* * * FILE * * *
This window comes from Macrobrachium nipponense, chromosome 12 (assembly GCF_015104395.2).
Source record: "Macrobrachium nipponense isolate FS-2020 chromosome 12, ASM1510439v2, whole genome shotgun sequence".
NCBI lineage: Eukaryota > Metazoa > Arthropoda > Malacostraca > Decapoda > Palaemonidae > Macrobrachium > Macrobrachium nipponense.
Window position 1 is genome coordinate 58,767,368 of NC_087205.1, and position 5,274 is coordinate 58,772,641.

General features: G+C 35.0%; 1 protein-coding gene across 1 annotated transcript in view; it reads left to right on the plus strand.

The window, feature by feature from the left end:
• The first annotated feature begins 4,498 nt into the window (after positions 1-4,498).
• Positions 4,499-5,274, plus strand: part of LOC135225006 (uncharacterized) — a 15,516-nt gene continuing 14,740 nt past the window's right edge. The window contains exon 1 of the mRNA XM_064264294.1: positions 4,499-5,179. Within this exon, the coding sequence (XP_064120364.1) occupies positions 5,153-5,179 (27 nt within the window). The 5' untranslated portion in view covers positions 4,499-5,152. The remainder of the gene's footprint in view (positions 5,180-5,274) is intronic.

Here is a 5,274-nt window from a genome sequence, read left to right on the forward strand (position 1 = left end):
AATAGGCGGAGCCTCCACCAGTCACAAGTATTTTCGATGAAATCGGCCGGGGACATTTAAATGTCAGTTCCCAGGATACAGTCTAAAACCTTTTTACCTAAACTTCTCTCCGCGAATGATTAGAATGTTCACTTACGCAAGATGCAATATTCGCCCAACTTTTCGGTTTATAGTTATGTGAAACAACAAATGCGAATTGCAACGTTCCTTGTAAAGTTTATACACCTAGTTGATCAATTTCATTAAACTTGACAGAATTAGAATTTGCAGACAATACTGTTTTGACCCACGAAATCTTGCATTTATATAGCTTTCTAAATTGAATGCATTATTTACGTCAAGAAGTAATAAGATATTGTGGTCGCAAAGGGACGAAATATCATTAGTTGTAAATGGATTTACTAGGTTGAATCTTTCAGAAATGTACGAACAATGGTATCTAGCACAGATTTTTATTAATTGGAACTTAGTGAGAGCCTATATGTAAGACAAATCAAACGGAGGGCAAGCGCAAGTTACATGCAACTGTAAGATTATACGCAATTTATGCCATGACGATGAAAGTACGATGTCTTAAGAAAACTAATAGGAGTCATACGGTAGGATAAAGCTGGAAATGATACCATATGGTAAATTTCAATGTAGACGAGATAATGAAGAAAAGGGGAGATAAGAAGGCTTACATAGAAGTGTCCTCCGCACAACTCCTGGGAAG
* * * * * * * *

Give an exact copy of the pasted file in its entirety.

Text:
This window comes from Macrobrachium nipponense, chromosome 12 (assembly GCF_015104395.2).
Source record: "Macrobrachium nipponense isolate FS-2020 chromosome 12, ASM1510439v2, whole genome shotgun sequence".
NCBI lineage: Eukaryota > Metazoa > Arthropoda > Malacostraca > Decapoda > Palaemonidae > Macrobrachium > Macrobrachium nipponense.
Window position 1 is genome coordinate 58,767,368 of NC_087205.1, and position 5,274 is coordinate 58,772,641.

General features: G+C 35.0%; 1 protein-coding gene across 1 annotated transcript in view; it reads left to right on the plus strand.

The window, feature by feature from the left end:
• The first annotated feature begins 4,498 nt into the window (after positions 1-4,498).
• Positions 4,499-5,274, plus strand: part of LOC135225006 (uncharacterized) — a 15,516-nt gene continuing 14,740 nt past the window's right edge. The window contains exon 1 of the mRNA XM_064264294.1: positions 4,499-5,179. Within this exon, the coding sequence (XP_064120364.1) occupies positions 5,153-5,179 (27 nt within the window). The 5' untranslated portion in view covers positions 4,499-5,152. The remainder of the gene's footprint in view (positions 5,180-5,274) is intronic.

Here is a 5,274-nt window from a genome sequence, read left to right on the forward strand (position 1 = left end):
AATAGGCGGAGCCTCCACCAGTCACAAGTATTTTCGATGAAATCGGCCGGGGACATTTAAATGTCAGTTCCCAGGATACAGTCTAAAACCTTTTTACCTAAACTTCTCTCCGCGAATGATTAGAATGTTCACTTACGCAAGATGCAATATTCGCCCAACTTTTCGGTTTATAGTTATGTGAAACAACAAATGCGAATTGCAACGTTCCTTGTAAAGTTTATACACCTAGTTGATCAATTTCATTAAACTTGACAGAATTAGAATTTGCAGACAATACTGTTTTGACCCACGAAATCTTGCATTTATATAGCTTTCTAAATTGAATGCATTATTTACGTCAAGAAGTAATAAGATATTGTGGTCGCAAAGGGACGAAATATCATTAGTTGTAAATGGATTTACTAGGTTGAATCTTTCAGAAATGTACGAACAATGGTATCTAGCACAGATTTTTATTAATTGGAACTTAGTGAGAGCCTATATGTAAGACAAATCAAACGGAGGGCAAGCGCAAGTTACATGCAACTGTAAGATTATACGCAATTTATGCCATGACGATGAAAGTACGATGTCTTAAGAAAACTAATAGGAGTCATACGGTAGGATAAAGCTGGAAATGATACCATATGGTAAATTTCAATGTAGACGAGATAATGAAGAAAAGGGGAGATAAGAAGGCTTACATAGAAGTGTCCTCCGCACAACTCCTGGGAAG